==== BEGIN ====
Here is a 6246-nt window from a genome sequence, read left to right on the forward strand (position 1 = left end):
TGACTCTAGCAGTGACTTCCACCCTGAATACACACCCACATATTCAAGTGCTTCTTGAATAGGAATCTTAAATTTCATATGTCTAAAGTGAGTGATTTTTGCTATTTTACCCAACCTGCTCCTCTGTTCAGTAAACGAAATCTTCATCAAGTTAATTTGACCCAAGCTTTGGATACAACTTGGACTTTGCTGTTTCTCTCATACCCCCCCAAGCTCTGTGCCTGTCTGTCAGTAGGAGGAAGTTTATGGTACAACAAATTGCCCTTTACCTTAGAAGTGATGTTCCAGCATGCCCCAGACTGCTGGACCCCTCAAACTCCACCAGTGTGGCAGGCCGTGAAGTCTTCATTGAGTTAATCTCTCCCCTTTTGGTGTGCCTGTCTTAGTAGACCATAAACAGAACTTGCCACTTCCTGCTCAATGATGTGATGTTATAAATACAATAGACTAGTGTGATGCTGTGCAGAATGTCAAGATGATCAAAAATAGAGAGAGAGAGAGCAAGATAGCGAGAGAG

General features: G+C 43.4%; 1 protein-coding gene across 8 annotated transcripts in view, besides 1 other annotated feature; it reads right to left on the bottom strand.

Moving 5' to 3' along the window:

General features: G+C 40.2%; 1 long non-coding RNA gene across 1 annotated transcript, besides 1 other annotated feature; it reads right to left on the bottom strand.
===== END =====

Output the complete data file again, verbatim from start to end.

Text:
Here is a 6246-nt window from a genome sequence, read left to right on the forward strand (position 1 = left end):
TGACTCTAGCAGTGACTTCCACCCTGAATACACACCCACATATTCAAGTGCTTCTTGAATAGGAATCTTAAATTTCATATGTCTAAAGTGAGTGATTTTTGCTATTTTACCCAACCTGCTCCTCTGTTCAGTAAACGAAATCTTCATCAAGTTAATTTGACCCAAGCTTTGGATACAACTTGGACTTTGCTGTTTCTCTCATACCCCCCCAAGCTCTGTGCCTGTCTGTCAGTAGGAGGAAGTTTATGGTACAACAAATTGCCCTTTACCTTAGAAGTGATGTTCCAGCATGCCCCAGACTGCTGGACCCCTCAAACTCCACCAGTGTGGCAGGCCGTGAAGTCTTCATTGAGTTAATCTCTCCCCTTTTGGTGTGCCTGTCTTAGTAGACCATAAACAGAACTTGCCACTTCCTGCTCAATGATGTGATGTTATAAATACAATAGACTAGTGTGATGCTGTGCAGAATGTCAAGATGATCAAAAATAGAGAGAGAGAGAGCAAGATAGCGAGAGAG

General features: G+C 43.4%; 1 protein-coding gene across 8 annotated transcripts in view, besides 1 other annotated feature; it reads right to left on the bottom strand.

Moving 5' to 3' along the window:

General features: G+C 40.2%; 1 long non-coding RNA gene across 1 annotated transcript, besides 1 other annotated feature; it reads right to left on the bottom strand.